In most other time periods, no growth in home prices over three years wouldn't be good. But compared to the rest of the nation over the last few years, it's not bad at all. And the foreclosure rate here is tiny compared to the rest of the country.

Verdict: Somebody's been eating a lot of apples.

Regionalism

Here's where the "dead city" bit really starts to break down. Looking at any city out of its regional context is going to distort things a bit (for better or worse). And in Albany's case, we'd argue it's especially important to keep context in mind because of the structure of the Capital Region.

Based on population alone, Albany doesn't even rank among the 276 largest cities in the United States. But the Albany-Schenectady-Troy metro area is the 58th largest in the nation. So compared to most "name" cities in other metro areas, Albany makes up a much smaller piece of the whole pie. A lot of that has to do with the fact that the Capital Region, with four (or more) cores, doesn't necessarily have a concentrated center.

So, is it fair to look at the City of Albany alone in this picture? Well, a lot of people who live in surrounding municipalities work in the city. They go there for entertainment or education or medical care. They play a role in the economic, social and cultural life of the city. If you live in Guilderland or Colonie or Bethlehem, should you not "count" in some way for Albany (and vice versa)?

When you zoom out a bit, the vital signs look a lot better. For example, the Census Bureau estimates that Albany County's population has increased since 1990 (about two percent). And if you look at the four core counties of the Capital Region, population here is up more than six percent.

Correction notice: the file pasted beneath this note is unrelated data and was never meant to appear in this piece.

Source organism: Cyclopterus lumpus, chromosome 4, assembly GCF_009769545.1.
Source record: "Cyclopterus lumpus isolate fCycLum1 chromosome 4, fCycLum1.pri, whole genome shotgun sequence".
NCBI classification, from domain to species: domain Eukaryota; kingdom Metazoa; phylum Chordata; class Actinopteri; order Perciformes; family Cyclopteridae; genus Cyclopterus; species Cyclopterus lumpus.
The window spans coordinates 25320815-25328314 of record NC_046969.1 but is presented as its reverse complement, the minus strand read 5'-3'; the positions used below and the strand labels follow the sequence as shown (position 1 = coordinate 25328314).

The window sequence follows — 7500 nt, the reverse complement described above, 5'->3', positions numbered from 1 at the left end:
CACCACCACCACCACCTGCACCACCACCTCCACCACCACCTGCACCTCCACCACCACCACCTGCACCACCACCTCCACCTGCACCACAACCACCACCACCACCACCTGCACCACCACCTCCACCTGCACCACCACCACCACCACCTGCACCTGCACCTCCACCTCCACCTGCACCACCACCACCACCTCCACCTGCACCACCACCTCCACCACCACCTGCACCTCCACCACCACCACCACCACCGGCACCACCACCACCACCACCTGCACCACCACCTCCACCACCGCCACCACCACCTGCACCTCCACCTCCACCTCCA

And regionally, the economic picture is OK -- not awesome, but OK. Unemployment is below the national average. GlobalFoundries is building a $4.2 billion manufacturing facility in Malta. GE is building a $100 million advanced battery factory in Schenectady. RPI and UAlbany turn out research that attracts money.

Verdict: Not so bad.

The state

New York State certainly has problems. But the fact remains it's a $130something billion a year enterprise. And its headquarters are right here. That counts for a lot -- notably jobs. Maybe not as many going forward, but it will still be a whole bunch of jobs.

Verdict: It is what it is.

That said...

Albany, the city, still has its fair share of problems. The school system needs to improve. Taxes are frustratingly high. There are some neighborhoods that are in bad shape. And, yep, the city just doesn't have the population it once had. These are real issues that need to be addressed (both in Albany and a lot of municipalities upstate).

This place will probably never be what it was. It couldn't be. But all this feels more like a period of evolution than a death sentence.

Earlier: Some thoughtful comments about the report of Albany's (greatly exaggerated?) death.

Comments

In the "New industry" category, don't forget our booming new film industry! Haha.
Great and thought provoking post AOA, thanks.

Don't forget/overlook that we do just happen to be home to _the_ R&D center for one of the largest corporations in the world.